The 500 foot distance rule seems unworkable and prohibitive. I am interested to hear what other 333 pilots do in these situations. Safety is paramount to me, but I still need to get the shot.
     
  5. kcobello

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    Its a tough one. Our attorney has paperwork that co-insides with what was posted (333-Item #27) . As far as getting into the air quick for events, it will not happen very easily. I am still bamboozled by people flying in Sate Parks around me with no credentials, after we are jumping through hoops and investing bookoo bucks. Will see how it goes and massage ourselves in somehow...Happy St. Patty's Day all!!
     
  6. licensed pilot

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    You are correct; every example you gave is a potential violation of the 333 conditions. However, keep in mind this wording
    "27. All Flight operations must be conducted at least 500 feet from all nonparticipating persons, vessels, vehicles, and structures unless:
    a. Barriers or structures are present that sufficiently protect nonparticipating persons from the UA and/or debris in the event of an accident"

    I would think people in a cruise ship are physically unable to leave the ship and get directly under the UAV, thus in theory you could fly closer. Although, I suspect the ship's captain may object and get you in trouble. I know nothing about ship maneuvering or maritime law.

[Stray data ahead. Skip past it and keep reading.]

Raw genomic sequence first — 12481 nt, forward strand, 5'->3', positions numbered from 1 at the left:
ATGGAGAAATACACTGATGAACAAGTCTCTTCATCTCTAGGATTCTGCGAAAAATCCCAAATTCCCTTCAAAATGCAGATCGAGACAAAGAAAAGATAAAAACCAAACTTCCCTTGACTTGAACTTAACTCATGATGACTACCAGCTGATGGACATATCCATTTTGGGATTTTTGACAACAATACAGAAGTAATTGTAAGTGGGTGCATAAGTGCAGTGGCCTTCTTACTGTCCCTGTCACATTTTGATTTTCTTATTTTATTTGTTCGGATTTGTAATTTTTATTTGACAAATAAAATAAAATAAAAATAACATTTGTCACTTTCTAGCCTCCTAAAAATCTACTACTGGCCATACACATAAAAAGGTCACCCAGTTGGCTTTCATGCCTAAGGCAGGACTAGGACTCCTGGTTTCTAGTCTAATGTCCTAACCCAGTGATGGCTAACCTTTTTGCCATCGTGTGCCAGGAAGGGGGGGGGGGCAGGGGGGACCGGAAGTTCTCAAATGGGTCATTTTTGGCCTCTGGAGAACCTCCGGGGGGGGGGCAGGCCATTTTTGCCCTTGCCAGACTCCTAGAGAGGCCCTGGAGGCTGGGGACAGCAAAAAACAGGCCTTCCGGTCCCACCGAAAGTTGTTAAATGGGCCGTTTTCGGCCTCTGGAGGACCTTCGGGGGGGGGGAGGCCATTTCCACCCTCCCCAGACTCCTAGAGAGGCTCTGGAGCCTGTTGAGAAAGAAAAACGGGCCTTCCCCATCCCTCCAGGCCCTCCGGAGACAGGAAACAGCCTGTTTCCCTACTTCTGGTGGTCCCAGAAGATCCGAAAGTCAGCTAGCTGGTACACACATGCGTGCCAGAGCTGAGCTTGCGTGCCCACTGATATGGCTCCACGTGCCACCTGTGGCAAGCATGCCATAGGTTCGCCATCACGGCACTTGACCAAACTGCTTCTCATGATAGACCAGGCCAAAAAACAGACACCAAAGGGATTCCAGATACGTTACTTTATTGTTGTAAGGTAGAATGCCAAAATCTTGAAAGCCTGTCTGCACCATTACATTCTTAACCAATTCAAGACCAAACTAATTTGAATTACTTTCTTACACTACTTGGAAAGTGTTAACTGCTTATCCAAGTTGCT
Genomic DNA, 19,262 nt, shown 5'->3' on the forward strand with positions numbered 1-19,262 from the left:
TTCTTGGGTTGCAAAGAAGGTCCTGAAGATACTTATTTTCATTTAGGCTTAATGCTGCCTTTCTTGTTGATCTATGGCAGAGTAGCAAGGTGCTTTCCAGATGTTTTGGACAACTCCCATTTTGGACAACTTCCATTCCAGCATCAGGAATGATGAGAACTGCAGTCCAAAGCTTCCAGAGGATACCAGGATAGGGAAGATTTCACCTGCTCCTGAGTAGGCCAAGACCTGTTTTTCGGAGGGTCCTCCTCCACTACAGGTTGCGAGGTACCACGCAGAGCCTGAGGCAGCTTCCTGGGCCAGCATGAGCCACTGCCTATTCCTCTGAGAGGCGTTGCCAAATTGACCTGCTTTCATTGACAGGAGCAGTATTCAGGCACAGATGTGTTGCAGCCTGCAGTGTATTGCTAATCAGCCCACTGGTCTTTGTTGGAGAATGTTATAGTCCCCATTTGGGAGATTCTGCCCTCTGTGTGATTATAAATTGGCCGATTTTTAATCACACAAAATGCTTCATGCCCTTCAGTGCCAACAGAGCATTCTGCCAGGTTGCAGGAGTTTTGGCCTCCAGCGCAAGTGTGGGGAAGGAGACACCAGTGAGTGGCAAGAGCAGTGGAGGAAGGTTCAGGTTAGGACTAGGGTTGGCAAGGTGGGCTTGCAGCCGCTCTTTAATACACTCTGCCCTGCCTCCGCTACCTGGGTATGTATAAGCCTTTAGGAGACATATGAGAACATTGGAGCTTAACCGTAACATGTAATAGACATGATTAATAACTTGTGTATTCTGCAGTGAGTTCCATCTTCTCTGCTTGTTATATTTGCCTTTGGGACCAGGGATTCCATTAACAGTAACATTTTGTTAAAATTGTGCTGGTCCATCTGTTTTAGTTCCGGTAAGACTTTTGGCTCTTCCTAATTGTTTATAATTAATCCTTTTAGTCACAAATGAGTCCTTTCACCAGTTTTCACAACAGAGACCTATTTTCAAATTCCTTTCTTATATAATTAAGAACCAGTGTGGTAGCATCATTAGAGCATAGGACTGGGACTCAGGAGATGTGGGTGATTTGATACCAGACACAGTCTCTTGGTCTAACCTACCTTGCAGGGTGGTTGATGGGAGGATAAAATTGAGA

In the case of a parade, is there a barrier that blocks parade goers from getting under the UAV? I do not fly large events, too many opportunities for some idiot to complain.
    A smaller event is more manageable. If I'm ever called upon to do something like a wedding, I will get written permission from anyone I plan to fly near (the bride and groom, the wedding party, and avoid shots directly overhead (if the thing quits I want it to crash on unoccupied space)
    The surfers may have a valid complaint as the UAV may be a distraction if you are too close. The real estate scenario would hardly constitute a safety hazard unless you are crisscrossing the highway and become a distraction to motorists.

    A little common sense can keep us out of trouble and having the discipline to say to a customer," I cannot do the job legally, sorry. "
    In reality the 500 foot rule is not practical and so long as you make a good effort to remain far from people and not buzz them, who's going to complain?
    I am reasonably confident the FAA did not recently hire a 1,000 inspectors to patrol the cities looking for drone violations. But, if they receive a complaint, they will look into it. The best thing we can do is minimize complaints and fly responsible. This is all very new and there are few best practices out there.
    You are bound to get all sorts of different answers when you ask in a forum such as this one, keep in mind none of us are going to be there for you if a complaint is filed against your 333. Best advice is to follow the rules as close as you can and ensure you can justify the safety of your particular operation at the time. My 2 cents.
    I am not an aviation attorney (and most of them know squat about UAVs or 333s) so your mileage may vary.;)